All of the sugar and other additives that were introduced into our diets brings the prevalence of Type 2 Diabetes to mind, which is an impairment in the way the body regulates and uses sugar (or glucose) as a fuel, and affects a lot of people, who either have it, or are at risk to develop it as a health condition.
The following information on diabetes is from the cdc.gov website.
In 2020, diabetes was the 8th-leading cause of death in the United States.
Adults 50 or older on the average die almost 5-years earlier; develop disabilities 6 – 7 years earlier; and spend 1 -2 years in a disabled state than adults without diabetes.
In 2019, 37.3 million people, or 11.3% of the population in the United States, had diabetes.
Of that number, the 18-and-over population presented 37.1 million, or 14.7% of the adult population.
Their statistics show that the prevalence of total and diagnosed diabetes increased steadily between 2001 and 2004 and 2017 and 2020, and similar trends were seen across all categories examined.
I was looking for a graphic to show that this situation about our food is just the tip of the iceberg of the vast subject of what substances are being introduced into our bodies that have harmful effects without our informed consent.
Interestingly, I found this graphic put together by CIMMYT, the International Maize and Wheat Improvement Center in Mexico that was the result of the cooperative efforts of the Mexican government and the Rockefeller Foundation starting in the 1940s, and that Norman Borlaug was the Director of starting in the 1960s.
The graphic shows the current system in brown on the left; current events in the center; and the emerging system in green on the right hand side, with a diver swimming underneath the iceberg to come up in the emerging system.
In the segment of the iceberg that is underwater, there are three sections listed.
- Patterns – what has been happening over time?
- Structure – what policies, laws, and structures influence the patterns?
- Mental Models – what are the mindsets, values and assumptions?
CIMMYT has been at the heart of biotech research for development with stated aims of food security, innovative agricultural practices to boost crop production and prevent disease since the 1940s, and hosts the largest maize and wheat genebank in the world.
Again, it sounds positive, but what is really going on here?
The Georgia Guidestones sounded positive too!
They were unveiled on March 22nd of 1980 on a rural site in Elbert County Georgia.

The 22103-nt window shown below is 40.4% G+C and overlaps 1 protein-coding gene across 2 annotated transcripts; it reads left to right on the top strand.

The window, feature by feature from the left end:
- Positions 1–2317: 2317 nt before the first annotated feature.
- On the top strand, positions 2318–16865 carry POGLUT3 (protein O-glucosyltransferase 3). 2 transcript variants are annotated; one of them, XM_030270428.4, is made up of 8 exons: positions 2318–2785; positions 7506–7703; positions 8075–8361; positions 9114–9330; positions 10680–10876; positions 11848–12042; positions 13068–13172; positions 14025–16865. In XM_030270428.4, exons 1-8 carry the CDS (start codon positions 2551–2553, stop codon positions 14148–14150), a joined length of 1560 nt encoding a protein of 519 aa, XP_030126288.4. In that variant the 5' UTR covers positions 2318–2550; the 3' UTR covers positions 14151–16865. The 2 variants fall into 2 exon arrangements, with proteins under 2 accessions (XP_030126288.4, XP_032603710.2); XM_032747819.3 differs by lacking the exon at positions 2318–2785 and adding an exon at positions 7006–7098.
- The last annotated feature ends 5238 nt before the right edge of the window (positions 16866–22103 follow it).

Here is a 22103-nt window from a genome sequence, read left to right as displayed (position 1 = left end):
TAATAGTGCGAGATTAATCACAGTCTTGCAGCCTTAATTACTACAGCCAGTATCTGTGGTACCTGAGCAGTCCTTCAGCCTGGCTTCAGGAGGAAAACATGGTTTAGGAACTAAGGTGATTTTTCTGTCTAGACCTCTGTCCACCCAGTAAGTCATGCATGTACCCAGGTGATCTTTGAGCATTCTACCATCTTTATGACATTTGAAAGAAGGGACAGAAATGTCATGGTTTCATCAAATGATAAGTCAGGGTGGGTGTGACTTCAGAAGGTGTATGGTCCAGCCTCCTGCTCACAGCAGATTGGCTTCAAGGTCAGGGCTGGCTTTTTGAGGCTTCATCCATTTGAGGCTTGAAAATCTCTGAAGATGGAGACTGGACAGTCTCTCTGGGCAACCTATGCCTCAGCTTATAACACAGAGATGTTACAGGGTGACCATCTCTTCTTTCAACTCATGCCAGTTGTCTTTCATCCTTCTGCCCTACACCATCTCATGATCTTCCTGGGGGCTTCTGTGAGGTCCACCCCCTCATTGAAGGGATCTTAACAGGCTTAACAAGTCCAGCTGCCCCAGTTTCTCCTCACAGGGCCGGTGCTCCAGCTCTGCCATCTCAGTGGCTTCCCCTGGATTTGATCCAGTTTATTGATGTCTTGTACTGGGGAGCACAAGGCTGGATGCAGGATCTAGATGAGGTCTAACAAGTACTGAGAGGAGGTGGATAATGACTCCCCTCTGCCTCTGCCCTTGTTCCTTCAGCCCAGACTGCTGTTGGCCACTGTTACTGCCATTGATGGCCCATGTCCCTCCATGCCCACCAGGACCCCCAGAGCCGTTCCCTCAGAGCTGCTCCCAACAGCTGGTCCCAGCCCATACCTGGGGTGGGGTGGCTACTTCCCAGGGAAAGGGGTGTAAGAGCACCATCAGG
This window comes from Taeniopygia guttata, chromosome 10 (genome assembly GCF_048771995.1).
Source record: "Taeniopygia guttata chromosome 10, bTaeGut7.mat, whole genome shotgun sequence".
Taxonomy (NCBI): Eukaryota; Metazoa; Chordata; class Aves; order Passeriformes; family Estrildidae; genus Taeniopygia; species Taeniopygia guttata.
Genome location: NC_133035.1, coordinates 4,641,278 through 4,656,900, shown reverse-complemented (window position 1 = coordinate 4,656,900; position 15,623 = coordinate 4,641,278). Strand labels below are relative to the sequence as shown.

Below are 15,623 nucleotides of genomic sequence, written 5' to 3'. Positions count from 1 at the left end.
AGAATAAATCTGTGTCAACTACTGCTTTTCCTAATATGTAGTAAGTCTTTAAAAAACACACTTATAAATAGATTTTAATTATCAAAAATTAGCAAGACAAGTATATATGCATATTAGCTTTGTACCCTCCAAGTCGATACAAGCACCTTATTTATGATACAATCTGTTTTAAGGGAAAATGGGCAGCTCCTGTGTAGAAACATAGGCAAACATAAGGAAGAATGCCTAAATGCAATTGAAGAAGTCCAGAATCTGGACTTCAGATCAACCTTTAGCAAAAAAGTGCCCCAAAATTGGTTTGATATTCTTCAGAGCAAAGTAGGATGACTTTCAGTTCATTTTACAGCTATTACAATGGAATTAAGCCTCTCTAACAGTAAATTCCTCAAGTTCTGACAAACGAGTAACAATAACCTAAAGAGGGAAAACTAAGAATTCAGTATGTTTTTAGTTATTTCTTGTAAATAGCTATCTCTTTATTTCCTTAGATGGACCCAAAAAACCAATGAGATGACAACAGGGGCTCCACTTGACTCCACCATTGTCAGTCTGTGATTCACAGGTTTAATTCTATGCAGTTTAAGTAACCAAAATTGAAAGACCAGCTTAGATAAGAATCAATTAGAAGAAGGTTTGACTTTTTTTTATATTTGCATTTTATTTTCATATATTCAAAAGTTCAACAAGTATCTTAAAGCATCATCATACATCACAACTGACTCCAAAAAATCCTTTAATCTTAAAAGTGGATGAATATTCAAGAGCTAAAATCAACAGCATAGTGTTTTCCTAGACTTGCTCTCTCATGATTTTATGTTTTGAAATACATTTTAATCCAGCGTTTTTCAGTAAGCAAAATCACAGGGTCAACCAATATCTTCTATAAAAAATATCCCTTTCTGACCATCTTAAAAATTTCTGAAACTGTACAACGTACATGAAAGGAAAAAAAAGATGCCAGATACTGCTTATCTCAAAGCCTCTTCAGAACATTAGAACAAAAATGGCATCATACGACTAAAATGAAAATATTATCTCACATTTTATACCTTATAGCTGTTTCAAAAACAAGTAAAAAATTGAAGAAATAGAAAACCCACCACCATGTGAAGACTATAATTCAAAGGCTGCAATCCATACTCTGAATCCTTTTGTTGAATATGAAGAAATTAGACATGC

Engraved on each face of the four large, upright stones, in eight different languages, was a message containing ten principles, or guidelines.
The very first guideline is “Maintain humanity under 500,000,000 in perpetual balance with nature.”
In 2021, the world population was estimated to be 7.8 billion people.
Going from 7.8 billion to 500-million people?
What is up with that?
The remaining guidelines on the guidestones sounded positive…but were they really?
Guide reproduction wisely – improving fitness and diversity.
Unite Humanity with a new living language.
Rule Passion – Faith – tradition and all things with tempered reason.
Protect people and nations with fair laws and just courts.
Let all nations rule internally resolving external disputes in a world court.
Avoid petty laws and useless officials.
Balance personal rights with social duties.
Prize truth-beauty-love seeking harmony with the infinite.
Be not a cancer on the Earth – leave room for nature – leave room for nature.
There were apparent focuses of population control, eugenics, and internationalism engraved on the guidestones.
Whoever was behind the Guidestones remains anonymous.
So what was their purpose, by whom and for whom, and what did the guidestones really represent?
I am happy to report that on July 7th of 2022, the Georgia Guidestones were completely demolished after one of them was destroyed by an explosion of unknown origins.
As I said at the beginning of this post, I am doing this post right now because viewer BR emailed me asking for help in putting together a video about Gossypol and cottonseed oil to get the word out about what is in our food supply chain, and the subject she raised immediately piqued my interest because it dovetailed with research I have already done as shared here.
“Food for Thought” is a phrase used to describe something that merits serious consideration.
So…think about it.